Last week Suicide performed what they called a Punk Mass at the Barbican in London and though I wasn’t there to see the show, reading the reviews did bring back memories of the first time I saw the duo live.

Asked to select an unforgettable, career-defining gig in the Guardian back in 2008, Alan Vega of the band chose an infamous night at the Glasgow Apollo in the summer of 1978 when an audience member threw an axe in the direction of the singer’s head. “We were supporting the Clash and I guess we were too punk even for the punk crowd. They hated us. I taunted them with, ‘You fuckers have to live through us to get to the main band.’ That’s when the axe came towards my head, missing me by a whisker. It was surreal, man.’

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I was there, right down the front of the stalls and can confirm that, even by the standards of the Apollo, this was a mightily wild night even though I can’t remember any axe being thrown.

So why did this particular night explode into such a state of disorder?

Well, firstly Suicide was all about confrontation, two New York nihilists who liked to goad audiences and their shows were as much performance art as concert.

Alan Vega and Martin Rev were sonic innovators who can be compared in that respect to The Velvet Underground, Kraftwerk or My Bloody Valentine. As Joe Gross wrote years later in Spin: ‘Suicide managed to tear a giant hole in rock orthodoxy and scream inside the wound’ but this obviously wasn’t something that a majority of Clash fans wanted to hear on the night.

Historically too, at least from the era of music hall and variety onwards, Glasgow audiences have always been quicker than most to let an act know if they are unhappy with them. If they like you they love you, if they don’t like you, you might have problems.

It might be difficult to believe today when Joe Strummer is seen as an almost saintly worldwide punk icon but when The Clash headlined the Apollo at the tail end of 1977 as a ‘thank you to fans’, there was repeated booing from some punters between songs.

They weren’t bad but neither were they anywhere near the form of their Apollo debut just weeks beforehand.

Importantly, this third visit to Glasgow from The Clash was due to be the final ever time a rock act would play the venue as owners the Mecca organisation were reportedly keen to convert it into a Bingo Hall despite the ‘Save the Apollo’ campaign that quickly gained hundreds of thousands of signatures, including Paul McCartney, Pink Floyd, Eric Clapton… and myself.

Actually I must admit that I signed the petition more than once. Or twice. Or even more than three times.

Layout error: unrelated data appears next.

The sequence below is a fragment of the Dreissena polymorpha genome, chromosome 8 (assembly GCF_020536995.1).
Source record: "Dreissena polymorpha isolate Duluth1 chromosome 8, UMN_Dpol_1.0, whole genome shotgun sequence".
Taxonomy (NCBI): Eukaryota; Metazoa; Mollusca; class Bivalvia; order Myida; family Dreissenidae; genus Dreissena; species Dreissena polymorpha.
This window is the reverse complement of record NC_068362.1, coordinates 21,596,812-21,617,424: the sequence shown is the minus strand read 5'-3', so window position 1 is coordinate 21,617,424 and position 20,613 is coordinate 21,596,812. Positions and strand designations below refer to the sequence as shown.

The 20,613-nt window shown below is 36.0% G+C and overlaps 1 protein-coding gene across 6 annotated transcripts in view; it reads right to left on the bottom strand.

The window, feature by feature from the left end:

As fears grew about potential trouble, rumours surfaced that the concert might be switched to the venue upstairs, the much smaller Satellite City. ‘Lynch law and mob rule will prevail, no doubt,’ one letter writer to Sounds predicted.

Things kicked off within seconds of Suicide taking to the stage and many in the crowd began demonstrating just how much they detested the avant-garde rockabilly racket conjured up by Vega and Rev. Boos and insults rang out across the old hall and before too long a hail of missiles were being aimed at them. And here I should add that luckily the Apollo stage was around eighteen feet high and anybody hoping to scale it required something approaching the climbing skills of Sir Edmund Hillary.

Some did occasionally manage the feat although I forget if anybody did that night.

Singer Alan Vega is not someone who is ever gonna come out with any ‘Make some noise, Glasgow’ or ‘You’ve been a wonderful audience’ clichés and the reaction of the baying crowd only encouraged his adversarial streak. ‘You’re all a bunch of bastards–bastards–bastards’ and other abuse echoing out from his mic in his Elvis yelp while Rev’s keyboards throbbed on.

Seats were broken, seats were thrown at the stage. Bouncers versus punks violence grew out of control and then managed to worsen. Once Suicide ended their set a comparative calm did descend but the aggro resumed with the appearance of the headliners.

This is how Chris Salewicz described the atmosphere in NME as The Clash hit the stage: ‘It’s like the Apocalypse is upon us and performing live in the stalls. Pogoing kids being dragged to the back of the hall and having the shit kicked out of them…Pogoing kids having the shit kicked out of them in front of the stage… ’

Some in the crowd believed that The Clash could have done more to end the beatings. Outside afterwards, an exasperated Joe Strummer was caught by plain clothes police officers smashing a lemonade bottle while discussing the idea with an assortment of fans. Paul Simonon came to his aid and both were arrested.

In court, the Judge is said to have asked Strummer the name of his band. ‘How appropriate,’ he observed on hearing it was The Clash. ‘Twenty five pounds fine.’

The Apollo remained closed and in limbo for the remainder of the summer with various acts offering to play benefit gigs. The campaign continued and in the middle of September good news finally arrived when it was confirmed that the hall would reopen for concerts later in the month coupled with an assurance that the venue would be given a £50,000 facelift.

The Tom Robinson Band, The Stranglers and Steel Pulse were some of the acts lined up to play though Suicide would never again play there.

From their self titled debut album, released on Marty Thau’s Red Star record label in December 1977, this is a live version of Ghost Rider:

For more on Suicide, click here.